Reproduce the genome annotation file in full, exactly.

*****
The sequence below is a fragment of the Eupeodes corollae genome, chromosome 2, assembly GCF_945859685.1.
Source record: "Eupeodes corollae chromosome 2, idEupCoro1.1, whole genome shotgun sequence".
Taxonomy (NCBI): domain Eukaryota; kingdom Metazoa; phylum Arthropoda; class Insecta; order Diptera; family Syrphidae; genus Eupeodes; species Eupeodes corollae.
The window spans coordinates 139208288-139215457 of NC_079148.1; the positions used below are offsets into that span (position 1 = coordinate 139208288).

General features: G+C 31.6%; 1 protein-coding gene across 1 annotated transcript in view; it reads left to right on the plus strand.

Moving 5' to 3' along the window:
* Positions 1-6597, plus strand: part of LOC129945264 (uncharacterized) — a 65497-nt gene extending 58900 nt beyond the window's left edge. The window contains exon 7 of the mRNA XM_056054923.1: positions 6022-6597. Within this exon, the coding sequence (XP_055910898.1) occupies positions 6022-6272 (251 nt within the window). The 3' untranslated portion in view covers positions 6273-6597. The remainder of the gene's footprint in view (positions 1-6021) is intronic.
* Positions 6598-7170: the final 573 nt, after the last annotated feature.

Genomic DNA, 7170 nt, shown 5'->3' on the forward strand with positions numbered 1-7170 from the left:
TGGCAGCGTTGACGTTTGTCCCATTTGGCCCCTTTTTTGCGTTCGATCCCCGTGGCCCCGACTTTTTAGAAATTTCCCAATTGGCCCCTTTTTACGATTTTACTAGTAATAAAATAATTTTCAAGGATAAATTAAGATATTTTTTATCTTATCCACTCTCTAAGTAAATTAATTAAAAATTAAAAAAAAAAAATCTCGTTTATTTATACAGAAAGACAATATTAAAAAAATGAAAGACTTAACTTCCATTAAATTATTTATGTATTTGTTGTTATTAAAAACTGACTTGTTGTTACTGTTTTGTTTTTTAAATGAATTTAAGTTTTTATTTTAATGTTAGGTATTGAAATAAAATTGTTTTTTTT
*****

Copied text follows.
The sequence below is a fragment of the Eupeodes corollae genome, chromosome 2, assembly GCF_945859685.1.
Source record: "Eupeodes corollae chromosome 2, idEupCoro1.1, whole genome shotgun sequence".
Taxonomy (NCBI): domain Eukaryota; kingdom Metazoa; phylum Arthropoda; class Insecta; order Diptera; family Syrphidae; genus Eupeodes; species Eupeodes corollae.
The window spans coordinates 139208288-139215457 of NC_079148.1; the positions used below are offsets into that span (position 1 = coordinate 139208288).

General features: G+C 31.6%; 1 protein-coding gene across 1 annotated transcript in view; it reads left to right on the plus strand.

Moving 5' to 3' along the window:
* Positions 1-6597, plus strand: part of LOC129945264 (uncharacterized) — a 65497-nt gene extending 58900 nt beyond the window's left edge. The window contains exon 7 of the mRNA XM_056054923.1: positions 6022-6597. Within this exon, the coding sequence (XP_055910898.1) occupies positions 6022-6272 (251 nt within the window). The 3' untranslated portion in view covers positions 6273-6597. The remainder of the gene's footprint in view (positions 1-6021) is intronic.
* Positions 6598-7170: the final 573 nt, after the last annotated feature.

Genomic DNA, 7170 nt, shown 5'->3' on the forward strand with positions numbered 1-7170 from the left:
TGGCAGCGTTGACGTTTGTCCCATTTGGCCCCTTTTTTGCGTTCGATCCCCGTGGCCCCGACTTTTTAGAAATTTCCCAATTGGCCCCTTTTTACGATTTTACTAGTAATAAAATAATTTTCAAGGATAAATTAAGATATTTTTTATCTTATCCACTCTCTAAGTAAATTAATTAAAAATTAAAAAAAAAAAATCTCGTTTATTTATACAGAAAGACAATATTAAAAAAATGAAAGACTTAACTTCCATTAAATTATTTATGTATTTGTTGTTATTAAAAACTGACTTGTTGTTACTGTTTTGTTTTTTAAATGAATTTAAGTTTTTATTTTAATGTTAGGTATTGAAATAAAATTGTTTTTTTT